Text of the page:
The songwriter best known for being part of The Five Satins and its 1956 ballad "In the Still of the Night," died on Jan. 13, following a brief illness. He was 85. "Sadly the music world lost one of the greats yesterday as Fred Parris passed away after a brief illness," a statement posted to the group's Facebook page read. "Fred's classic song 'In the Still of the Night' has been recognized as one of the greatest love songs of all time and the number one requested song of the doo-wop era." The track was featured in the Dirty Dancing, The Irishman and The Buddy Holly Story, but the song, recorded in the basement of a Connecticut church, wasn't so popular upon its initial release. In fact, Parris, who was on military leave when he recorded the classic track, was back on active duty and in Japan by the time the song took off. According to Billboard, the song hit No. 3 on the R&B charts and No. 24 on the top charts. "In the Still of the Night" is also the only song to chart on Billboard's Hot 100 three separate times (1956, 1960, 1961).
The Bachelorette contestant -- who competed for Kaitlyn Bristowe's heart on season 11 of the ABC reality dating series -- died on Jan. 11. He was 34. His sister, Taylor Lulek, revealed the news in a Facebook post, alongside a photo of her and her brother as children. "It is with great sadness, to tell you that my family has lost my best friend and older brother Clint on the morning of January 11th," she wrote. "Please respect our family's privacy as we try to cope with this great loss."
The music icon died on Jan. 12, following a brief battle with cancer. She was 78. The news was confirmed by a statement from her family on her official website. Spector and her sister, Estelle Bennett, along with their cousin, Nedra Talley, formed the girl group The Ronettes in 1957. The group went on to record a number of big hits in the 1960s, including "Be My Baby," "The Best Part of Breakin' Up," "Baby I Love You," and "Walking in the Rain," among others. In 1967, The Ronettes broke up, while Spector changed her focus and embarked on a solo career. She released her first solo album, Siren, in 1980, which was followed by Unfinished Business (1987), Something's Gonna Happen (2003), The Last of the Rock Stars (2006) and English Heart (2016). She also released the EPs She Talks to Rainbows in 1999, and Best Christmas Ever in 2010. Spector released a memoir in 1990, Be My Baby: How I Survived Mascara, Miniskirts, and Madness, Or, My Life as a Fabulous Ronette, detailing her life in the public eye. She and her fellow Ronettes were also inducted into the Rock and Roll Hall of Fame in 2007.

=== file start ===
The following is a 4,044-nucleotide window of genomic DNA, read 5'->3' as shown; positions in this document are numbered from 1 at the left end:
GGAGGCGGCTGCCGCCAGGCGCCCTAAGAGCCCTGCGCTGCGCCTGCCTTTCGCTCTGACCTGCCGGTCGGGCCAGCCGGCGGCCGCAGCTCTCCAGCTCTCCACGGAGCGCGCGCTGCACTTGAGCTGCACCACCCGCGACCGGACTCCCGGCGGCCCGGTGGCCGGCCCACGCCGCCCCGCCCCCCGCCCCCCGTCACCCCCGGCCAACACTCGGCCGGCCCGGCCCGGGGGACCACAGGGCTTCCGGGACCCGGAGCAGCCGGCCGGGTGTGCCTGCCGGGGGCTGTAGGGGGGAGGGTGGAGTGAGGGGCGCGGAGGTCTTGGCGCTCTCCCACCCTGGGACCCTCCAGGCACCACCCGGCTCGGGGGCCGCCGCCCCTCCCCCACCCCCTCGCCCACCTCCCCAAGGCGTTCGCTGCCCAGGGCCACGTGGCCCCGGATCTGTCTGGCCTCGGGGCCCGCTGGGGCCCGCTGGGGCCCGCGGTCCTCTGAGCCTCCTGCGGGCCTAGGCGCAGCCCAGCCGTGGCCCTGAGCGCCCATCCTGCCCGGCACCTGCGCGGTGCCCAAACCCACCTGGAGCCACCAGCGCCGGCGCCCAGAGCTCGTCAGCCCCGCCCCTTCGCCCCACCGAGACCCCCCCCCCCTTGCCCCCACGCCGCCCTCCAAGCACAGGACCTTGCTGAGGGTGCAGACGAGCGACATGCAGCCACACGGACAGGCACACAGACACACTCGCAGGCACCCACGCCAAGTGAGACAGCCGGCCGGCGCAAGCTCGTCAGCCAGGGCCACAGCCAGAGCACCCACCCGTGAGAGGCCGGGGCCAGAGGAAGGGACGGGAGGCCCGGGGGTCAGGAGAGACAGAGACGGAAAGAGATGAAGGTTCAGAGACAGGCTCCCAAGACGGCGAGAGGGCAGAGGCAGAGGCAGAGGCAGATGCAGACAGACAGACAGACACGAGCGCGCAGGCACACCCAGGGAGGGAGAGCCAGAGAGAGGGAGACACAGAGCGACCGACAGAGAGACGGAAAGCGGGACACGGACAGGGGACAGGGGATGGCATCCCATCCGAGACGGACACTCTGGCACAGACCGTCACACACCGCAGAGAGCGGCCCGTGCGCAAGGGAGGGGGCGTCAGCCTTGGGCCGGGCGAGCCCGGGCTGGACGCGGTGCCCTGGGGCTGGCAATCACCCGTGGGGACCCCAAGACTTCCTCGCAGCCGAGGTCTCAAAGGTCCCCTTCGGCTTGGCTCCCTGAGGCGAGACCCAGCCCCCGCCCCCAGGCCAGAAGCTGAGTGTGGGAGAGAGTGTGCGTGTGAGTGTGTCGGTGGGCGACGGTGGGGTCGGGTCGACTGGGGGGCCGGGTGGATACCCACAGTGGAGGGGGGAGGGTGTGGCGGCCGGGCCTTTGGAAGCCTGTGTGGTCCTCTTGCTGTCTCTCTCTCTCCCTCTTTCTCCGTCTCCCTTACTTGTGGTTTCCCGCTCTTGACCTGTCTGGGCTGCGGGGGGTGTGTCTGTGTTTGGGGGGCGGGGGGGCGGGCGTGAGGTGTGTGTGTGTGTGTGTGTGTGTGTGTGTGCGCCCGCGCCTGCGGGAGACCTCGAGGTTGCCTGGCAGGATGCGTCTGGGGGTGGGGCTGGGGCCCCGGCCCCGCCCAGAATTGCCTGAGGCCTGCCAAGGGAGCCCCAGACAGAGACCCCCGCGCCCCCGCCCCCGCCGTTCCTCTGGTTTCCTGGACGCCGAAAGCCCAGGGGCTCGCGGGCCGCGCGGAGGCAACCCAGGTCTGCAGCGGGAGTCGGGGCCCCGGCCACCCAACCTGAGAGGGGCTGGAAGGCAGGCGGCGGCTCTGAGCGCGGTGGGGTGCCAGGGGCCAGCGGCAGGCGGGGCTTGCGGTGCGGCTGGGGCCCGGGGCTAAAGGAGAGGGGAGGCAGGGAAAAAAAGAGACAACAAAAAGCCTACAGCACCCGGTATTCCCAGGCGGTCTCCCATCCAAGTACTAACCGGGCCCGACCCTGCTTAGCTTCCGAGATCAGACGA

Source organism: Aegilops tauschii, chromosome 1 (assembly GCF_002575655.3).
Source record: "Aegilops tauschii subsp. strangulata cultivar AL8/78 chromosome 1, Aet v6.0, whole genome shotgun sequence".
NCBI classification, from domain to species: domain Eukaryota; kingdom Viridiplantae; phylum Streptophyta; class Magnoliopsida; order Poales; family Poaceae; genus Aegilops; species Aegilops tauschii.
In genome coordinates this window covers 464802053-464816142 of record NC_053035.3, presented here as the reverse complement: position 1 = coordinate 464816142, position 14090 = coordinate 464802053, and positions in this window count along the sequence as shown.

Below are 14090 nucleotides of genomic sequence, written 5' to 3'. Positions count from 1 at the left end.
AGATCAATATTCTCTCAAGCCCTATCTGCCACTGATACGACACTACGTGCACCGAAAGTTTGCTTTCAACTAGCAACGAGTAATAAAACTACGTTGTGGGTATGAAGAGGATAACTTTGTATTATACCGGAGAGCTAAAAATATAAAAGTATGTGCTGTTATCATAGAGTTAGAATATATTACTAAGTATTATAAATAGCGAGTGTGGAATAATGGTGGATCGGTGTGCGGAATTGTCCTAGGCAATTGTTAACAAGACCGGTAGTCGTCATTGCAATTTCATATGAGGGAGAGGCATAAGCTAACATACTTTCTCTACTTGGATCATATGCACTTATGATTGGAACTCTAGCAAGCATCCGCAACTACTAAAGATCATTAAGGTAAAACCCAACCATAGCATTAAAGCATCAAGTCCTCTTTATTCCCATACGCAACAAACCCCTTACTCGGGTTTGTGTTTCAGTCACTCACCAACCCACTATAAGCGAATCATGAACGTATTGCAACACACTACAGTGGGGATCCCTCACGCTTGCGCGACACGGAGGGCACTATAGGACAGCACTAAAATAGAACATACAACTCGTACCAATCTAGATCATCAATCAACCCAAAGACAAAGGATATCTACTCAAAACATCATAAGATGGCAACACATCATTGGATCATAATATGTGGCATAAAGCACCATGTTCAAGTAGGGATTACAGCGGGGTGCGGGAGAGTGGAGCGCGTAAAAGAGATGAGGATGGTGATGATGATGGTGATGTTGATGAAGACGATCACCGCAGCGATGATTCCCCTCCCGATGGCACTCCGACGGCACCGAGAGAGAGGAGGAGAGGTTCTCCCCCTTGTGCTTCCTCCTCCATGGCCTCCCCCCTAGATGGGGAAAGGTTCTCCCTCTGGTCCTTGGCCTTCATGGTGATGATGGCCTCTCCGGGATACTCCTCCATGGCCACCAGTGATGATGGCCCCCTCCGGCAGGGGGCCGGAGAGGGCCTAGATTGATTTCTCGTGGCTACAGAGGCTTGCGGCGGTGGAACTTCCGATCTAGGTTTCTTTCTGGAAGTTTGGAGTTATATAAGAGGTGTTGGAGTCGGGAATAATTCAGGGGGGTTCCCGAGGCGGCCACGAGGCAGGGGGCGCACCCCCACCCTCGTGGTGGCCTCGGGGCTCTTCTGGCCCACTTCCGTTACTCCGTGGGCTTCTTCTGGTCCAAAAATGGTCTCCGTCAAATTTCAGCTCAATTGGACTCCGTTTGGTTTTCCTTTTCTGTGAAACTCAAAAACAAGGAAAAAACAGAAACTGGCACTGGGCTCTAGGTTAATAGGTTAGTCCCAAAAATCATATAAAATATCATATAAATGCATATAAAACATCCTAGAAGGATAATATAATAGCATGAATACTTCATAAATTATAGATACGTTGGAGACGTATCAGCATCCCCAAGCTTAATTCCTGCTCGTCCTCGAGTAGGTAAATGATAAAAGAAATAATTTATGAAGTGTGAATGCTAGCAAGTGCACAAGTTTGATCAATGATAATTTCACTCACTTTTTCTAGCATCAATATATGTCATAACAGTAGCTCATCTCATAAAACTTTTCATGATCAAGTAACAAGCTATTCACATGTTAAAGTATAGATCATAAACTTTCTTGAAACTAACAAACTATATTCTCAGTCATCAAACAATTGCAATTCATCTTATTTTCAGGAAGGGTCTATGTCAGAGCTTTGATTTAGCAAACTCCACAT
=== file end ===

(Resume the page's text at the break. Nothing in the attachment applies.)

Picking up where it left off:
The celebrated comedian and sitcom star died on Jan. 9. He was 65. Saget was found unresponsive in his hotel room at the Ritz-Carlton in Orlando, Florida, one day after performing in Jacksonville to an arena crowd. While his cause of death was unknown, the Orange County Sheriff's Office stated that "detectives found no signs of foul play or drug use." Saget first gained fame in 1987 when he was cast to play Danny Tanner on the hit ABC sitcom Full House. He became an even more ingrained household name as the host of America's Funniest Home Videos beginning in 1989. Saget enjoyed a long and celebrated career as a stand-up comedian while working in film and television, both in front of and behind the camera. In 2005, he was cast to voice the narrator in the hit sitcom How I Met Your Mother, which ran for nine seasons. He is survived by his wife, Kelly Rizzo, and three daughters -- Aubrey, Lara and Jennifer -- from his previous marriage.